There’s not too much to do in the garden at this time of the year – except tidy up and review the seed catalogues. However, there is something you can be doing – and that is giving a final prune to your wisteria. Not much can beat a wall or pergola covered in wisteria – a stunning display dripping with beautifully scented flowers in late spring and early summer is a sight to behold. But sadly, many people are afraid that they are difficult to care for. In fact, they only need to be pruned twice a year – in July / August when they send out long wisteria shoots and again in January /February when the plant is dormant.
Wisteria will quickly cover a large area, but do resist the temptation to cut it back with shears or cut it to the ground if it is getting out of hand! If you prune your wisteria too severely you risk losing all the flowers and it will be several years before it flowers again! – and if you prune it too little the flowers will be small and will be swamped with leafy growth at the expense of the flowers.
In January/February cut back the growth to within two or three buds from the base. These will bear the coming season’s flowers. It also ensures that the flowers are not hidden amongst the abundant foliage.
When you are pruning, you can easily tell the difference between a growth and a flower bud as the growth buds are narrow and pointed, and flower buds are fatter and rounded.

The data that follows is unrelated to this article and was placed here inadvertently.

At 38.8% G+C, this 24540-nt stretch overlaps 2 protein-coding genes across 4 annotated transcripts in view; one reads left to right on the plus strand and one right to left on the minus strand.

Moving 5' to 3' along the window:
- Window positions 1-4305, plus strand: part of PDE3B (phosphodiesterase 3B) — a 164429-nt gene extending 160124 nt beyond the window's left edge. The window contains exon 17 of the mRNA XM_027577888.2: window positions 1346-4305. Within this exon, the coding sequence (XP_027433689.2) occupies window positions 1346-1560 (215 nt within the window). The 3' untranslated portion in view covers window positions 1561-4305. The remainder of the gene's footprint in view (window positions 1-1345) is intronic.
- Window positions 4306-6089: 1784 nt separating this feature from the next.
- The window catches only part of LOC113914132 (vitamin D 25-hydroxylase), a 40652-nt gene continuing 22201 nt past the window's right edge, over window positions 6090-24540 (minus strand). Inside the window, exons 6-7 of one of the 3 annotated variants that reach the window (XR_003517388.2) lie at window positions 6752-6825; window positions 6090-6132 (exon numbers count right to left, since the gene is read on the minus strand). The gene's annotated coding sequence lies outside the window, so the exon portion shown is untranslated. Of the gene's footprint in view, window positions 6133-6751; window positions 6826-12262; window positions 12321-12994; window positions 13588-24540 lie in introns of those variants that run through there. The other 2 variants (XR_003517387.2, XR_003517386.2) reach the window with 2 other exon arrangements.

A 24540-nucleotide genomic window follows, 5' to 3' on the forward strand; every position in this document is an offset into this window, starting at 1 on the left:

If you are going to treat yourself to a wisteria, do make sure that you buy one when it is in flower. Wisterias grown from seed can take up to 20 years to flower and the only real way to tell a good one is to buy it when it is in flower!! Buy one that has been grown from cuttings or by grafting. You can easily spot a grafted plant if you can see a bulge near the base of the stem.
Grow it in a sunny position (it will tolerate slight shade), make sure you feed it in the spring, don’t let it dry out in summer when the new buds are forming and you will be well rewarded.
There are three main types of wisteria with flowers in either white, blue, lilac or pink. Wisteria sinensis flowers before the leaves appear; Wisteria floribunda flowers at the same time as the leaves appear and has stems that twine clockwise and Wisteria ‘Multijuga’ has very long flowers up to 1.2m long. When the flowers have gone you are left with pretty leaves and twining stems in winter.
A wall positively dripping with Wistera blooms.
A lovely plant with lots of interest all year round.
Maureen Lock Designer Gardens